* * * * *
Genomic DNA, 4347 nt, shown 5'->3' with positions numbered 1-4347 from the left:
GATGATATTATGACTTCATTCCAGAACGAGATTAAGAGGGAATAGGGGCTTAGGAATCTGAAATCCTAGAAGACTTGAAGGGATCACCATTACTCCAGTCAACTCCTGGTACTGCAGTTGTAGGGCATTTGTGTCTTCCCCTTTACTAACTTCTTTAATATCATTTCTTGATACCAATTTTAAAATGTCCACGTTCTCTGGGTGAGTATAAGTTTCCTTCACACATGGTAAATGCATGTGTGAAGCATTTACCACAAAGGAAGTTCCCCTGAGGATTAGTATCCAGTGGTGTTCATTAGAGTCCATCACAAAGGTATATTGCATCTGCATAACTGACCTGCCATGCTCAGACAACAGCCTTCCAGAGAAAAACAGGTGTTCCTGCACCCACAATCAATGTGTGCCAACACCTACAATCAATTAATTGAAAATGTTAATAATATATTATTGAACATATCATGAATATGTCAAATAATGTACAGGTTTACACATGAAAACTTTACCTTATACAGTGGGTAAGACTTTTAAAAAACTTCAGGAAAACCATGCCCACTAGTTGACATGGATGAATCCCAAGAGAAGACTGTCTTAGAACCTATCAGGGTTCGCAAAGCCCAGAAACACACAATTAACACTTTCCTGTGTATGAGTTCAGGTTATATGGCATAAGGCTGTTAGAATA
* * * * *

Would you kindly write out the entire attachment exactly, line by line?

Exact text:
Genomic DNA, 4347 nt, shown 5'->3' with positions numbered 1-4347 from the left:
GATGATATTATGACTTCATTCCAGAACGAGATTAAGAGGGAATAGGGGCTTAGGAATCTGAAATCCTAGAAGACTTGAAGGGATCACCATTACTCCAGTCAACTCCTGGTACTGCAGTTGTAGGGCATTTGTGTCTTCCCCTTTACTAACTTCTTTAATATCATTTCTTGATACCAATTTTAAAATGTCCACGTTCTCTGGGTGAGTATAAGTTTCCTTCACACATGGTAAATGCATGTGTGAAGCATTTACCACAAAGGAAGTTCCCCTGAGGATTAGTATCCAGTGGTGTTCATTAGAGTCCATCACAAAGGTATATTGCATCTGCATAACTGACCTGCCATGCTCAGACAACAGCCTTCCAGAGAAAAACAGGTGTTCCTGCACCCACAATCAATGTGTGCCAACACCTACAATCAATTAATTGAAAATGTTAATAATATATTATTGAACATATCATGAATATGTCAAATAATGTACAGGTTTACACATGAAAACTTTACCTTATACAGTGGGTAAGACTTTTAAAAAACTTCAGGAAAACCATGCCCACTAGTTGACATGGATGAATCCCAAGAGAAGACTGTCTTAGAACCTATCAGGGTTCGCAAAGCCCAGAAACACACAATTAACACTTTCCTGTGTATGAGTTCAGGTTATATGGCATAAGGCTGTTAGAATA